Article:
Further update on the all stainless steel 4-stack exhaust pipes. They are now available with springs and slip tubes at the flange or with ball joints, builder's choice, each still has the original slip tube support on each side to keep the pipes totally independent of each other. They have 1/4" type 321 stainless steel flanges and type 321 .035" stainless steel tubes. The tubes are "degreased" inside and out before they are purged or back-gassed with argon while being welded (others don't do these two very important steps). They fit Lyc. engines for any pusher aircraft, EZ's and Cozys, etc. - Cost - $500.00 plus $15.00 shipping and handling.
Also, if anyone would like to have ball joints fit and welded on their existing pipes, the cost is $150.00.
The RAM AIRBOX is still available at $325.00. Reusable foam air filter - $20.00 plus $11.95 shipping and handling.
The increase of performance of both 4-stack exhaust pipes and airbox combination is very impressive, about 200 rpm on the average Long-EZ installation. Builders can call or send SASE for a flyer. Both items come with an installation sheet.

Contact: Hal Hunt
6249 Longridge Ave.
Van Nuys, CA 91401-2528
Bob Davenport tells us that he can still supply this excellent damper. Unfortunately he gets very few orders nowadays but can sell them even if he gets only one order. Including the set up charge, the cost is $236.00 delivered in the USA.
Contact: Bob Davenport
PO Box 650581
Vero Beach FL 32965-0581
B&C Specialty introduced a beautifully made, 12 volt starter specifically designed to be installed into the accessory housing on a Continental 0-200 engine, or on an 0-240. This starter has been thoroughly tested at Teledyne Continental (more than 5000 start cycles without a single problem!).

Bill Bainbridge has these starters available for immediate delivery and they can be had STC'd or for homebuilts.
Contact: B&C Specialty Products, Inc.
123 East 4th Street
Newton, KS 67114

PS If you did not see this jewel at Oshkosh 1994, you should try to see one soon. They are really objects 'd art! ED.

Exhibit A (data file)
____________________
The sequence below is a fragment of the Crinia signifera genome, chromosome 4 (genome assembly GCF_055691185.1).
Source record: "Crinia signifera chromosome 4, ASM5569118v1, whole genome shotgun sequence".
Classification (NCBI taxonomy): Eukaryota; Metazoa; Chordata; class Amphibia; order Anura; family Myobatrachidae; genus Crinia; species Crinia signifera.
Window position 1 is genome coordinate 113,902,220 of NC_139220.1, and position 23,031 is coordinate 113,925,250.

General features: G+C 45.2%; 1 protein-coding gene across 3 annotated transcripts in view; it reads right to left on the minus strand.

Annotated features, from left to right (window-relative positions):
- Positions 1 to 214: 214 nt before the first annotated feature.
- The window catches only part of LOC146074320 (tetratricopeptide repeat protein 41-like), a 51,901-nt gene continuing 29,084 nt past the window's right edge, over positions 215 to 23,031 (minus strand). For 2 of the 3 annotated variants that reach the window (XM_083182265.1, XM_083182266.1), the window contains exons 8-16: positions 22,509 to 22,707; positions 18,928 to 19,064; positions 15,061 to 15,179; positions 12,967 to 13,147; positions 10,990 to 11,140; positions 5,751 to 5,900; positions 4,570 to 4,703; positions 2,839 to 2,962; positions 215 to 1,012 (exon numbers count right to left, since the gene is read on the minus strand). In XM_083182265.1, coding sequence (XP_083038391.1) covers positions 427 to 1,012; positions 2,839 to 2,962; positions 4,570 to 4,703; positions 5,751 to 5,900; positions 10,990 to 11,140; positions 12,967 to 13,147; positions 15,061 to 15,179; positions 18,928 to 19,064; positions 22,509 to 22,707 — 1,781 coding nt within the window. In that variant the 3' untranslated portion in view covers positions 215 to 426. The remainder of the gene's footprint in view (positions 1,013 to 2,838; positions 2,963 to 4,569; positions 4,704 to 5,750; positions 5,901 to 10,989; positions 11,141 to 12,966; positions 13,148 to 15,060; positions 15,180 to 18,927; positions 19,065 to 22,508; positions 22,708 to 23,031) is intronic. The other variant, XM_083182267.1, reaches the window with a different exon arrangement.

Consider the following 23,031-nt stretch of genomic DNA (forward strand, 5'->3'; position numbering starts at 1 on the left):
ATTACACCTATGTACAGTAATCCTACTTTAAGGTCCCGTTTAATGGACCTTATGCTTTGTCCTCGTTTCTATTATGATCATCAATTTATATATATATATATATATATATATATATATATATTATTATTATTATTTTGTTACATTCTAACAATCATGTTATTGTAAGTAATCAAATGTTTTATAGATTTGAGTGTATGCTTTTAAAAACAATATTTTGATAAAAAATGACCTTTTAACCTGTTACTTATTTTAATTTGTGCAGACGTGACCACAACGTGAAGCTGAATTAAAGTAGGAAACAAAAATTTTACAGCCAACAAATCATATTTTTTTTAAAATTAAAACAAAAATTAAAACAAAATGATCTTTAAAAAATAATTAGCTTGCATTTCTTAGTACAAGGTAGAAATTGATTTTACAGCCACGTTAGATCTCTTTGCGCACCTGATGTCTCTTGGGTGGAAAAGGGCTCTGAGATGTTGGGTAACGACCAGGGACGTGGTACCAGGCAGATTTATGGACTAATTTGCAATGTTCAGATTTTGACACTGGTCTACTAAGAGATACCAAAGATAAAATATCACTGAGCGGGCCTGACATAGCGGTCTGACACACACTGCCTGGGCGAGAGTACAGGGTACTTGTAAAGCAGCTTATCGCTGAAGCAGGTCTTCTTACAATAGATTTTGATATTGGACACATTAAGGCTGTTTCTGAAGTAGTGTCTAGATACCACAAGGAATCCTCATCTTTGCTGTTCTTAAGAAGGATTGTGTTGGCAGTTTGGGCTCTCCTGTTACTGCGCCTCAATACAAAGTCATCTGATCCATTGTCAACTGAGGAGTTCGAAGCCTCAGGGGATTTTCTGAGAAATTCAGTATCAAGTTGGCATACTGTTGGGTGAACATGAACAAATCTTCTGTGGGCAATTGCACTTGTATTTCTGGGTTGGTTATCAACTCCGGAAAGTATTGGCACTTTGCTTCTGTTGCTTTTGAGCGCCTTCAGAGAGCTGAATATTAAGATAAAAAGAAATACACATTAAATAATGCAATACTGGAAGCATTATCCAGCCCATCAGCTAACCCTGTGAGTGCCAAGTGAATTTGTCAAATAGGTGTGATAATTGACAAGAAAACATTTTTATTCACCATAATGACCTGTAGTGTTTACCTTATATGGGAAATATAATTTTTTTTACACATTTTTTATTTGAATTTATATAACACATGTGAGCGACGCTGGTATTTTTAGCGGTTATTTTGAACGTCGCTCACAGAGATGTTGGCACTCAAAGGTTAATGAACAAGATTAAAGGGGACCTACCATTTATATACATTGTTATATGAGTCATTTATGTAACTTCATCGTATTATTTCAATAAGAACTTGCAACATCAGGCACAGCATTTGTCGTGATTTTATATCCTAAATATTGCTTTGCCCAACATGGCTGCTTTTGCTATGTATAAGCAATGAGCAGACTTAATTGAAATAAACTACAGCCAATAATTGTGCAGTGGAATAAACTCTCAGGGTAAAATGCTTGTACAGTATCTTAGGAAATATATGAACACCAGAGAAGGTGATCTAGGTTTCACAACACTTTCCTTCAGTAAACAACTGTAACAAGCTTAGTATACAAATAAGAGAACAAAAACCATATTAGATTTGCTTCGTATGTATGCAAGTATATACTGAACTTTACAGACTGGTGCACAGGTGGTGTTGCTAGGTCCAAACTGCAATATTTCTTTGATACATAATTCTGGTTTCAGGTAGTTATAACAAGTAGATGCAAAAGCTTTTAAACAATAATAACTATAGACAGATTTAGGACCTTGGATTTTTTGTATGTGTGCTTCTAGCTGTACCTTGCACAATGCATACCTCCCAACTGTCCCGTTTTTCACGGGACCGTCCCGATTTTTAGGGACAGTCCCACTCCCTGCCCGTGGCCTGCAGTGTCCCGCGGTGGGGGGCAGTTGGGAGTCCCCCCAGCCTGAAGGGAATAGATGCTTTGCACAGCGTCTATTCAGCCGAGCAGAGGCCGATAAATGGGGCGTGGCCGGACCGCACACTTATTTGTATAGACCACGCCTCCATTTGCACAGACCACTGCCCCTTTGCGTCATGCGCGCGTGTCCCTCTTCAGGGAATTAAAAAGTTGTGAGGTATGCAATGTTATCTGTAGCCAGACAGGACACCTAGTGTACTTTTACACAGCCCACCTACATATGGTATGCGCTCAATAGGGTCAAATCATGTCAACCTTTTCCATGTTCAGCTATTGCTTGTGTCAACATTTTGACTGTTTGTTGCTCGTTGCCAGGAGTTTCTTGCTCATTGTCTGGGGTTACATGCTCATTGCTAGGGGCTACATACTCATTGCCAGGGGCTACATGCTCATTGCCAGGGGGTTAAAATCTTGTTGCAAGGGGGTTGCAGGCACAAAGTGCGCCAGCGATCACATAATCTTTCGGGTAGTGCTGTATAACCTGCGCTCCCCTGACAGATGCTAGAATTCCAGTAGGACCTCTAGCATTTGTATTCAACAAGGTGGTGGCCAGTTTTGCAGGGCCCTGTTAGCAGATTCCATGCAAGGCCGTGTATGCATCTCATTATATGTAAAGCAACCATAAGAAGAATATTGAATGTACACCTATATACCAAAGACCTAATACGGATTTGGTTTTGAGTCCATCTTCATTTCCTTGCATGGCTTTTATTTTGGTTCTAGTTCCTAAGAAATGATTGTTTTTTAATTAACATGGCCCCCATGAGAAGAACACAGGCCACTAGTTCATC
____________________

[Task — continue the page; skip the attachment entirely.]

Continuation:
0-235-C1 w/accessory case. Slick mags, starter, alt., fuel pump, vac. pump, carb AD'd, no prop strike, 1800 TT logs. Light rust found in cylinders. Needs TOH. $2200.00

62x66 B&T prop (60 hrs.).
3" extension.
Brock exhaust.
Air valve and intake elbow.
Call for prices on above items.
Contact: Francois Choquette
187 W Plumtree Ln. #61
Midvale, UT 84047
801-566-6102 (H)
801-565-4674 (W)

CP79, Page 12


Left to right: Woofter Mfg. prop extensions; 6" long, 8" long, both with 7" dia. prop flanges in bare aluminum. Normally these extensions are black anodized. 9" long Bob Beard/Mike Melvill design has 7" dia. prop flange but the dia. in the middle is 5" as compared to 3-1/2".

This is the failed prop extension. Failure occurred at the radius where the 7" dia. prop flange intersects with the 3-1/2" dia. barrel.

Bob Beard's original 8" long prop extension made from 6061-T6 aluminum.

Dan Worley's Long-EZ winglet after suffering a lightning strike while parked nose down on the ramp during a storm.

The Newton fuel cap. Solid aluminum anodized and polished - available with or without the locking feature - absolutely seals against fuel leaks with 'O' ring seals.

Bill Bainbridge's new Continental O-200 electric starter. Another beautifully engineered product from B&C Specialty Products.

CP79, Page 13


RAPTOR D-2. Second in the series of RPV aircraft by Scales Composites. Compare this photo to the cover of CP78 and note the obvious difference of the pilot's seating position. First flight 8-23-94.

CP79, Page 14